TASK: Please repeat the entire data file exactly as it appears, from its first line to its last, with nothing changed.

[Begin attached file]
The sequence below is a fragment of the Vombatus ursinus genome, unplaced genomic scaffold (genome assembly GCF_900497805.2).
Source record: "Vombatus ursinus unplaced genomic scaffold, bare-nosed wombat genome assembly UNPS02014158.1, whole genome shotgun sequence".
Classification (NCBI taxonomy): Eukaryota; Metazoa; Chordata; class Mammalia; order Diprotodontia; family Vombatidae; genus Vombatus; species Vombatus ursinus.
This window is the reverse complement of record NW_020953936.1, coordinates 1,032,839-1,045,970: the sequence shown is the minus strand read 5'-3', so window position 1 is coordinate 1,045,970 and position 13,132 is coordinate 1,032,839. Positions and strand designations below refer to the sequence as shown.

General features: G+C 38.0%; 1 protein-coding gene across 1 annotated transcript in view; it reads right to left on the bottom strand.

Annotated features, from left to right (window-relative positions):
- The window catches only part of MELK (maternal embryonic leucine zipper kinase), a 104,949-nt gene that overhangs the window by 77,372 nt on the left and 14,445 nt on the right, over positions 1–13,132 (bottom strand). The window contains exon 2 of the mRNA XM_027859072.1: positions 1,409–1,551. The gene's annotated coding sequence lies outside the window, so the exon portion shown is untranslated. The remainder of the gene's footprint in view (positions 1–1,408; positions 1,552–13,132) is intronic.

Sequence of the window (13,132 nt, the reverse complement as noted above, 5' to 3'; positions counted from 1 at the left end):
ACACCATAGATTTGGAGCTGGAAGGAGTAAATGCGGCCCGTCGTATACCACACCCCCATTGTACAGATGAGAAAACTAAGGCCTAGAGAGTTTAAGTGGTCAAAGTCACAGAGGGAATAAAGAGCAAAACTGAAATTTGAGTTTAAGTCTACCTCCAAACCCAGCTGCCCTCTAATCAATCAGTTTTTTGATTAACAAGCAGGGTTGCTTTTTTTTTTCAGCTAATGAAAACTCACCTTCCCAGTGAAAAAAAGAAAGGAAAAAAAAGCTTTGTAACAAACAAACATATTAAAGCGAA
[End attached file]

The sequence below is a fragment of the Vombatus ursinus genome, unplaced genomic scaffold (genome assembly GCF_900497805.2).
Source record: "Vombatus ursinus unplaced genomic scaffold, bare-nosed wombat genome assembly UNPS02014158.1, whole genome shotgun sequence".
Classification (NCBI taxonomy): Eukaryota; Metazoa; Chordata; class Mammalia; order Diprotodontia; family Vombatidae; genus Vombatus; species Vombatus ursinus.
This window is the reverse complement of record NW_020953936.1, coordinates 1,032,839-1,045,970: the sequence shown is the minus strand read 5'-3', so window position 1 is coordinate 1,045,970 and position 13,132 is coordinate 1,032,839. Positions and strand designations below refer to the sequence as shown.

General features: G+C 38.0%; 1 protein-coding gene across 1 annotated transcript in view; it reads right to left on the bottom strand.

Annotated features, from left to right (window-relative positions):
- The window catches only part of MELK (maternal embryonic leucine zipper kinase), a 104,949-nt gene that overhangs the window by 77,372 nt on the left and 14,445 nt on the right, over positions 1–13,132 (bottom strand). The window contains exon 2 of the mRNA XM_027859072.1: positions 1,409–1,551. The gene's annotated coding sequence lies outside the window, so the exon portion shown is untranslated. The remainder of the gene's footprint in view (positions 1–1,408; positions 1,552–13,132) is intronic.

Sequence of the window (13,132 nt, the reverse complement as noted above, 5' to 3'; positions counted from 1 at the left end):
ACACCATAGATTTGGAGCTGGAAGGAGTAAATGCGGCCCGTCGTATACCACACCCCCATTGTACAGATGAGAAAACTAAGGCCTAGAGAGTTTAAGTGGTCAAAGTCACAGAGGGAATAAAGAGCAAAACTGAAATTTGAGTTTAAGTCTACCTCCAAACCCAGCTGCCCTCTAATCAATCAGTTTTTTGATTAACAAGCAGGGTTGCTTTTTTTTTTCAGCTAATGAAAACTCACCTTCCCAGTGAAAAAAAGAAAGGAAAAAAAAGCTTTGTAACAAACAAACATATTAAAGCGAA